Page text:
I am not saying this is all good – like I said the “Tums” didn’t make me feel good after those jokes. Not defending anything or anyone at all – that is also NOT my job. There is a turmoil and pain in this country that inhibits its ability to accept people and maybe they are not ready to be joked about if the person joking is not them.
“Sometimes the funniest thing to say is mean. It’s a tough position to be in, so I say a lot of mean things, but you gotta remember I’m not saying it to be mean, I’m saying it because it’s funny and everything is funny until it happens to you.” – Chappelle, The Bird Revelation
If anyone in his family transitions, his jokes may change. Once he has talked it through and gotten to the crux of his understanding – his jokes will change. Of course, this is his last comedy special so… he’s definitely gonna make us sit in it. – a cruel joke indeed.
He has gripes – ones that are directly connected to the problem that race and racism has never properly been addressed to the necessary extent, never given a chance to be discussed in a way for constant change and equality in life. The way our society reacts to ‘difference’ is directly derived from the foundations of a white supremacist oppressive system beginning with the enslavement of native and black people. Everything comes from this – and if we cannot talk about this – we cannot properly address any of the issues in this country – we have a lot of unlearning to do.
“I did something that many black men in this country do not have the time or money to do, I thought about how I felt – asked myself a very basic question that I don’t think I ever directly contemplated…Man, Dave, if you are writing all of these jokes do you have a problem with transgender people?” and the answer is absolutely not – the [email protected]#% you guys think I am? I don’t understand all the choices that people make, but I do understand that life is hard and those types of choices do not disqualify you from a life with dignity, happiness and safety in it.” – Dave Chappelle, Equanimity.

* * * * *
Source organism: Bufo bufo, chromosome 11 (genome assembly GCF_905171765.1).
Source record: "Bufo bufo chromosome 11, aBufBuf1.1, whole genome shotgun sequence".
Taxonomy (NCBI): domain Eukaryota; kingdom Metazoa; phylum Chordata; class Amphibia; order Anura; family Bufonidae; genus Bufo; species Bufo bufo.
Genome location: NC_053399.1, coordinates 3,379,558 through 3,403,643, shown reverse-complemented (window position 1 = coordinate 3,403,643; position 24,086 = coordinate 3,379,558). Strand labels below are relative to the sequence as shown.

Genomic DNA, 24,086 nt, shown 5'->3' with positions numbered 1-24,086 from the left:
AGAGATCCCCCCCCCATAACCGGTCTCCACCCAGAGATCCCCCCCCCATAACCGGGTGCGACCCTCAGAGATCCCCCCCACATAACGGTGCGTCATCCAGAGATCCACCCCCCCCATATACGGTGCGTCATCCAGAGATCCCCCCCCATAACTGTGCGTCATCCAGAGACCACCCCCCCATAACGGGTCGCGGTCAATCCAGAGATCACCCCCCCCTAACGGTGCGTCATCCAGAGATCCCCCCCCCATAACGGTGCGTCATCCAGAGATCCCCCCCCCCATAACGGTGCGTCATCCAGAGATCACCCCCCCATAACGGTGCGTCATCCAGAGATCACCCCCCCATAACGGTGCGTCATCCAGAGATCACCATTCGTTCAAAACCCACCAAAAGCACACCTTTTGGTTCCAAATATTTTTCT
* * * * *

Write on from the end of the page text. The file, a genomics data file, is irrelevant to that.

When he makes these jokes that don’t sit well in our stomachs he addresses the nasty feeling and reminds you that the system has us all feeling sick – and he was not the one to start it. He also reminds you – he is not the one to fix it either.
“I didn’t come here to be right, I came here to fuck around.” – Chappelle, Bird Revelation
For every joke that this man made that stings and makes me feel off – he takes me on a long prophetic journey into the history of this country, its cruel inner twistings, and turnings and makes the most poignant and skilled joke that invigorates me to tell my comedic story without fear, cuz my jokes may be able to save. “You have a responsibility to speak recklessly, otherwise my kids may never know what reckless talk sounds like. The joys of being wrong.” – Chappelle, Bird Revelation.
If we decided to stop listening to every comedian that said something offensive – well the silence would get the last laugh. People like me would never know how to make my medicine and the difference between the medicines that cure and the ones that curse.
And when you hear speeches like his prophetic statement – 20 mins into the Bird Revelation starting with “fear does not make lasting peace” to his compelling story about a book titled “Pimp” that viscerally explains the thought process of capitalists which lends itself as eloquent commentary on how this society has and continues to treat women. Or his revelatory journey into the nuances of Emmett Till’s murder, I remember what I receive from Chappelle, I remember why comedy is my effective medicine.